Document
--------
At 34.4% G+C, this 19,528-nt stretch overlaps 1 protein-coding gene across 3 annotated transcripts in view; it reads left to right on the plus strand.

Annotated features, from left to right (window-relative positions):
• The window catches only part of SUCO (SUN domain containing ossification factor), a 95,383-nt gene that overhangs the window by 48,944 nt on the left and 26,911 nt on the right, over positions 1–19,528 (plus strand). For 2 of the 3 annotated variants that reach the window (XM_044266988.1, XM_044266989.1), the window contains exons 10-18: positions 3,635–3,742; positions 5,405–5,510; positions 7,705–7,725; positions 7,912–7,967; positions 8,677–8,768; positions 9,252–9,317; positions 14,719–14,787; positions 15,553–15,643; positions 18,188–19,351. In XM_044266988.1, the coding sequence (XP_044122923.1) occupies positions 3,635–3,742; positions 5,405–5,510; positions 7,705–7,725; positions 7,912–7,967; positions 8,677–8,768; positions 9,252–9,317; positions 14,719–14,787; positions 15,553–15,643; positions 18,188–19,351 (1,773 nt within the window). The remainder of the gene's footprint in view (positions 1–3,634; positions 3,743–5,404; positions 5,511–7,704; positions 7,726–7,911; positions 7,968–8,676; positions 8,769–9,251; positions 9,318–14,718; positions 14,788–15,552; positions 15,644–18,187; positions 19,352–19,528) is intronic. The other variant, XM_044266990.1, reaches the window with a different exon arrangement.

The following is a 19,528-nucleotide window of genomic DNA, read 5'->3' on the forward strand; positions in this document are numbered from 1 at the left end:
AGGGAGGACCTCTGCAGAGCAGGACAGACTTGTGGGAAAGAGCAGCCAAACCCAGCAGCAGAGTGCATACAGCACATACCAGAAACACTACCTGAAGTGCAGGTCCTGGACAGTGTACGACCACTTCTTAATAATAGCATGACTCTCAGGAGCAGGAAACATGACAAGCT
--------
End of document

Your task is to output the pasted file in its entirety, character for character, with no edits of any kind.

At 34.4% G+C, this 19,528-nt stretch overlaps 1 protein-coding gene across 3 annotated transcripts in view; it reads left to right on the plus strand.

Annotated features, from left to right (window-relative positions):
• The window catches only part of SUCO (SUN domain containing ossification factor), a 95,383-nt gene that overhangs the window by 48,944 nt on the left and 26,911 nt on the right, over positions 1–19,528 (plus strand). For 2 of the 3 annotated variants that reach the window (XM_044266988.1, XM_044266989.1), the window contains exons 10-18: positions 3,635–3,742; positions 5,405–5,510; positions 7,705–7,725; positions 7,912–7,967; positions 8,677–8,768; positions 9,252–9,317; positions 14,719–14,787; positions 15,553–15,643; positions 18,188–19,351. In XM_044266988.1, the coding sequence (XP_044122923.1) occupies positions 3,635–3,742; positions 5,405–5,510; positions 7,705–7,725; positions 7,912–7,967; positions 8,677–8,768; positions 9,252–9,317; positions 14,719–14,787; positions 15,553–15,643; positions 18,188–19,351 (1,773 nt within the window). The remainder of the gene's footprint in view (positions 1–3,634; positions 3,743–5,404; positions 5,511–7,704; positions 7,726–7,911; positions 7,968–8,676; positions 8,769–9,251; positions 9,318–14,718; positions 14,788–15,552; positions 15,644–18,187; positions 19,352–19,528) is intronic. The other variant, XM_044266990.1, reaches the window with a different exon arrangement.

The following is a 19,528-nucleotide window of genomic DNA, read 5'->3' on the forward strand; positions in this document are numbered from 1 at the left end:
AGGGAGGACCTCTGCAGAGCAGGACAGACTTGTGGGAAAGAGCAGCCAAACCCAGCAGCAGAGTGCATACAGCACATACCAGAAACACTACCTGAAGTGCAGGTCCTGGACAGTGTACGACCACTTCTTAATAATAGCATGACTCTCAGGAGCAGGAAACATGACAAGCT